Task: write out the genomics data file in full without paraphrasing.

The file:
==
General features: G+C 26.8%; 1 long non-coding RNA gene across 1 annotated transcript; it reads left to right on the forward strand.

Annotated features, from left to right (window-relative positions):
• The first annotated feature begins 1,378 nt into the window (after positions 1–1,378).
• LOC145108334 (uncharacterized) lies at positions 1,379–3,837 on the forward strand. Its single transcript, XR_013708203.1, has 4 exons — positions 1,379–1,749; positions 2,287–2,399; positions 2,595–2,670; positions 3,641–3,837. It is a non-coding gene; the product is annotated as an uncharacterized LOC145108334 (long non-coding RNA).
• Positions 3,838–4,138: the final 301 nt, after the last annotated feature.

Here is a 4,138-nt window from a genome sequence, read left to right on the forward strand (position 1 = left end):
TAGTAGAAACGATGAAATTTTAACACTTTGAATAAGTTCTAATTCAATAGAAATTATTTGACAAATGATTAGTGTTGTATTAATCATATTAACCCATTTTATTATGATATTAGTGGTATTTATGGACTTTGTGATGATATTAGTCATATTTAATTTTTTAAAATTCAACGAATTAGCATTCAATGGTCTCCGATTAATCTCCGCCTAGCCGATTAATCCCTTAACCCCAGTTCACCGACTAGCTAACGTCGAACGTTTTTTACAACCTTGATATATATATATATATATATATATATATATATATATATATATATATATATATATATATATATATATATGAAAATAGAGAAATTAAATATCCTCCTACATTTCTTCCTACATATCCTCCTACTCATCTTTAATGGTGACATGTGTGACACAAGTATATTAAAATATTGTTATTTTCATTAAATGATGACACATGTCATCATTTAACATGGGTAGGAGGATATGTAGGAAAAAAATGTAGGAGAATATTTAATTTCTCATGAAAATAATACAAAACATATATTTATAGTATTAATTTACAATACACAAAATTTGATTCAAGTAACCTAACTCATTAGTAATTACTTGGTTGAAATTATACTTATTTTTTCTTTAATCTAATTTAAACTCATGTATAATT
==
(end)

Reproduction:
General features: G+C 26.8%; 1 long non-coding RNA gene across 1 annotated transcript; it reads left to right on the forward strand.

Annotated features, from left to right (window-relative positions):
• The first annotated feature begins 1,378 nt into the window (after positions 1–1,378).
• LOC145108334 (uncharacterized) lies at positions 1,379–3,837 on the forward strand. Its single transcript, XR_013708203.1, has 4 exons — positions 1,379–1,749; positions 2,287–2,399; positions 2,595–2,670; positions 3,641–3,837. It is a non-coding gene; the product is annotated as an uncharacterized LOC145108334 (long non-coding RNA).
• Positions 3,838–4,138: the final 301 nt, after the last annotated feature.

Here is a 4,138-nt window from a genome sequence, read left to right on the forward strand (position 1 = left end):
TAGTAGAAACGATGAAATTTTAACACTTTGAATAAGTTCTAATTCAATAGAAATTATTTGACAAATGATTAGTGTTGTATTAATCATATTAACCCATTTTATTATGATATTAGTGGTATTTATGGACTTTGTGATGATATTAGTCATATTTAATTTTTTAAAATTCAACGAATTAGCATTCAATGGTCTCCGATTAATCTCCGCCTAGCCGATTAATCCCTTAACCCCAGTTCACCGACTAGCTAACGTCGAACGTTTTTTACAACCTTGATATATATATATATATATATATATATATATATATATATATATATATATATATATATATATATATATATGAAAATAGAGAAATTAAATATCCTCCTACATTTCTTCCTACATATCCTCCTACTCATCTTTAATGGTGACATGTGTGACACAAGTATATTAAAATATTGTTATTTTCATTAAATGATGACACATGTCATCATTTAACATGGGTAGGAGGATATGTAGGAAAAAAATGTAGGAGAATATTTAATTTCTCATGAAAATAATACAAAACATATATTTATAGTATTAATTTACAATACACAAAATTTGATTCAAGTAACCTAACTCATTAGTAATTACTTGGTTGAAATTATACTTATTTTTTCTTTAATCTAATTTAAACTCATGTATAATT